Tentative debt deal agreement reached, say congressional sources

Laura Donovan Contributor
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Republican and Democratic congressional sources say a tentative agreement has been reached on the framework of a deal to raise the debt ceiling as much as $2.4 trillion and guarantee an equal amount of deficit reduction over the next decade, according to ABC News.

A senior White House aide explained to ABC that the deal is not yet final. “[T]alks continue but there is no deal to report,” the aide said. (Reid plans vote on all but dead debt ceiling proposal Sunday afternoon)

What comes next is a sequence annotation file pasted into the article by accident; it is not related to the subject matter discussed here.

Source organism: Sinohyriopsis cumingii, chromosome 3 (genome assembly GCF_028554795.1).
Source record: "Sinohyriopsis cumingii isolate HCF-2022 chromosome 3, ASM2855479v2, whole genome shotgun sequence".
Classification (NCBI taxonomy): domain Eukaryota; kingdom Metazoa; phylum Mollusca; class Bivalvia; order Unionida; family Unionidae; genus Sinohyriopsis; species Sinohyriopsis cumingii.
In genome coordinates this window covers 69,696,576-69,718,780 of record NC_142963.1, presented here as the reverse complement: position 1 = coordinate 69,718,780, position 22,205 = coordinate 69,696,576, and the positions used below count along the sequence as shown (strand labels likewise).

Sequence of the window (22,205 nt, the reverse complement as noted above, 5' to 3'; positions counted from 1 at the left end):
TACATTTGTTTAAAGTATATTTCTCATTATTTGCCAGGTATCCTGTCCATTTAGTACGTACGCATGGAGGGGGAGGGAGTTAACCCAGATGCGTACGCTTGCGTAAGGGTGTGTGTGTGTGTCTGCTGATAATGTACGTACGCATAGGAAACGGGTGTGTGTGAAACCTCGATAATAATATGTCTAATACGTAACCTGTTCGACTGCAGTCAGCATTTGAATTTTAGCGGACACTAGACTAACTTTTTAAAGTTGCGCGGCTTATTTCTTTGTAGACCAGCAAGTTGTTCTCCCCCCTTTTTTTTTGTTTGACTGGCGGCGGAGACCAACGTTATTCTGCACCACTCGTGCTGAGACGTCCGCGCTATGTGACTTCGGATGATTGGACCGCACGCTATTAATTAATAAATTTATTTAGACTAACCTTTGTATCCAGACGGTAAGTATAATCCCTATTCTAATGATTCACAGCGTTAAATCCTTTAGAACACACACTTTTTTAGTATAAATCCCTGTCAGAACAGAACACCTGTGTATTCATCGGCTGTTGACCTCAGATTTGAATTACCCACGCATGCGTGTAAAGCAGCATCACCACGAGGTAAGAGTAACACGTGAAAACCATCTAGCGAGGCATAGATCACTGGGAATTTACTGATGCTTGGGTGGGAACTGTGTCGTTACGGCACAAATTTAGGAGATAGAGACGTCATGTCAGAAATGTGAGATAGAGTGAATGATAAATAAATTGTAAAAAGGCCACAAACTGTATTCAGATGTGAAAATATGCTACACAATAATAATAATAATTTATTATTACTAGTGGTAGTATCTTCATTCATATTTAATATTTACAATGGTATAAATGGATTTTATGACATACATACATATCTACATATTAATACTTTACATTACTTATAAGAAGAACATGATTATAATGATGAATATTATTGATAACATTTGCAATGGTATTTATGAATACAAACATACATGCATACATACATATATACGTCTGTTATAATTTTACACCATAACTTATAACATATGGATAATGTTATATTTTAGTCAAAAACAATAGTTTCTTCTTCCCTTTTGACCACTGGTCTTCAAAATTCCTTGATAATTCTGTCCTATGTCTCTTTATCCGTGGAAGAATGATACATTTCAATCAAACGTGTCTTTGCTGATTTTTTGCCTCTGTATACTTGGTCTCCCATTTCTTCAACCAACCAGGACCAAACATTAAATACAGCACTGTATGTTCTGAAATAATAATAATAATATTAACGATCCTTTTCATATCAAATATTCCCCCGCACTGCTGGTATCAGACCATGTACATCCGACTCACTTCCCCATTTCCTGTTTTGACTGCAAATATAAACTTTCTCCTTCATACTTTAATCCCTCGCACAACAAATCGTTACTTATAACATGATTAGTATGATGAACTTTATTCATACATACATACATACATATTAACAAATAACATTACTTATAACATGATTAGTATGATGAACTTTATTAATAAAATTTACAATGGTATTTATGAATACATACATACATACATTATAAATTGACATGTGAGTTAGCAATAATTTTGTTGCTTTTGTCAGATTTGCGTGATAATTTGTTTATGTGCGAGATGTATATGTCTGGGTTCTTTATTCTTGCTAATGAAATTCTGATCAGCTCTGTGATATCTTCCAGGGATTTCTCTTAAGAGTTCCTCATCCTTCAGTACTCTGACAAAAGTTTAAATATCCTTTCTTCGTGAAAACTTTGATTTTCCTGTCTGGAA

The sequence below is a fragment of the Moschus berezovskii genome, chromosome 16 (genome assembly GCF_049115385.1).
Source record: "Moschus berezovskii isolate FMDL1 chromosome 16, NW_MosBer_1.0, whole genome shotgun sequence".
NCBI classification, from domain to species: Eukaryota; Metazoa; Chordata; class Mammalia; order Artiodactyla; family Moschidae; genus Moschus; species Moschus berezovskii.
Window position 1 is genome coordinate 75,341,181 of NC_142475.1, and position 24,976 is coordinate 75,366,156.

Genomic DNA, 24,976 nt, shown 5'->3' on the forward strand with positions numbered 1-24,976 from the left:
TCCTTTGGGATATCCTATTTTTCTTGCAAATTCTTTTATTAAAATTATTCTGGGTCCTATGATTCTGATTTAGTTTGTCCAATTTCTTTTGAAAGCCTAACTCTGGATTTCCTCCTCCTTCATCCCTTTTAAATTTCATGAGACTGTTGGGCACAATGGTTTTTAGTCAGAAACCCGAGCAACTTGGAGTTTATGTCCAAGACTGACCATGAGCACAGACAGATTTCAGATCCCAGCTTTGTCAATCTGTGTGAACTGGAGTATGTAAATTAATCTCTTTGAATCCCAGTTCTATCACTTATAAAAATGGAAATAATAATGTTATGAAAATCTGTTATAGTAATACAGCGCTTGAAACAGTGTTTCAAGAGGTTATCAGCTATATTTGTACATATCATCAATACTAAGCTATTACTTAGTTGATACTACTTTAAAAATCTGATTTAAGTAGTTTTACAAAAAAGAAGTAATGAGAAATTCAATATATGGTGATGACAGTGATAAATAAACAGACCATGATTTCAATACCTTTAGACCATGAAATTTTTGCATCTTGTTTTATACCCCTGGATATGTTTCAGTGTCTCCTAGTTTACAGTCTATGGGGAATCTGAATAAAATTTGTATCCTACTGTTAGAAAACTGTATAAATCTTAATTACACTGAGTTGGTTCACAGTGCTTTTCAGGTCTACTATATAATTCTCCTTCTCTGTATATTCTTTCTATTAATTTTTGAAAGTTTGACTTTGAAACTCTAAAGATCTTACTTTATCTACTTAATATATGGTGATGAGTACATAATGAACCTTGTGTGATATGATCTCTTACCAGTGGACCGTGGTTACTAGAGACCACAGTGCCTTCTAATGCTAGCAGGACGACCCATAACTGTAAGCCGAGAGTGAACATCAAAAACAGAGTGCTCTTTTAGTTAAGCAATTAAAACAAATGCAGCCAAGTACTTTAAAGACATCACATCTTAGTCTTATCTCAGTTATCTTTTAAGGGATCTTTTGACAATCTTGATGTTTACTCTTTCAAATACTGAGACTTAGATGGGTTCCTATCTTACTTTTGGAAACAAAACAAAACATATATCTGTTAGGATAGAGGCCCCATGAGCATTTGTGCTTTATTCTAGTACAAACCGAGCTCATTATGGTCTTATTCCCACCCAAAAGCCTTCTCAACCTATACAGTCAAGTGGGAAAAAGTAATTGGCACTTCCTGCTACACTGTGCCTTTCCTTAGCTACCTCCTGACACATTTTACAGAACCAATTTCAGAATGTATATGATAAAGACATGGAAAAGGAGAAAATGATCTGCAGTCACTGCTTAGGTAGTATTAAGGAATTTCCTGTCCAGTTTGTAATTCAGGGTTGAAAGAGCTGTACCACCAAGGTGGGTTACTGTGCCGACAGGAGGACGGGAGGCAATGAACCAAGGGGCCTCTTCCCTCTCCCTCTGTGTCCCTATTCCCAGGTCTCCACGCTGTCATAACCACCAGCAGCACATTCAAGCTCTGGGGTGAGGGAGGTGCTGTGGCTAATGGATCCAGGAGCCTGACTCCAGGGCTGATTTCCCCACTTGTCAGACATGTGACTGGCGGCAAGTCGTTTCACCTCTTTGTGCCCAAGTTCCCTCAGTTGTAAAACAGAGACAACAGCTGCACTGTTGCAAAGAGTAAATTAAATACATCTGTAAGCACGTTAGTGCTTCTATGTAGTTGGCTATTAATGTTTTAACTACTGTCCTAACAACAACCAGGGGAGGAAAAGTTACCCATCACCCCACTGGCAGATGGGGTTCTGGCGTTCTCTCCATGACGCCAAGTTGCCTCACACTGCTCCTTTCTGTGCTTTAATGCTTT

Sources did tell ABC, however, that the key elements of the plan include a debt ceiling increase of between $2.1 to $2.4 trillion, spending cuts of approximately $1.2 trillion over the next decade, a vote on a balanced budget amendment in the House and Senate, and the creation of a special congressional committee to recommend further deficit reduction of as much as $1.6 trillion.

The special committee, sources said, would have to make its recommendations before the congressional Thanksgiving recess. The deal would also stipulate that if Congress does not approve the committee’s recommendations for deficit reduction by mid-December, automatic across-the-board cuts would  be triggered, including cuts to Medicare and Defense spending.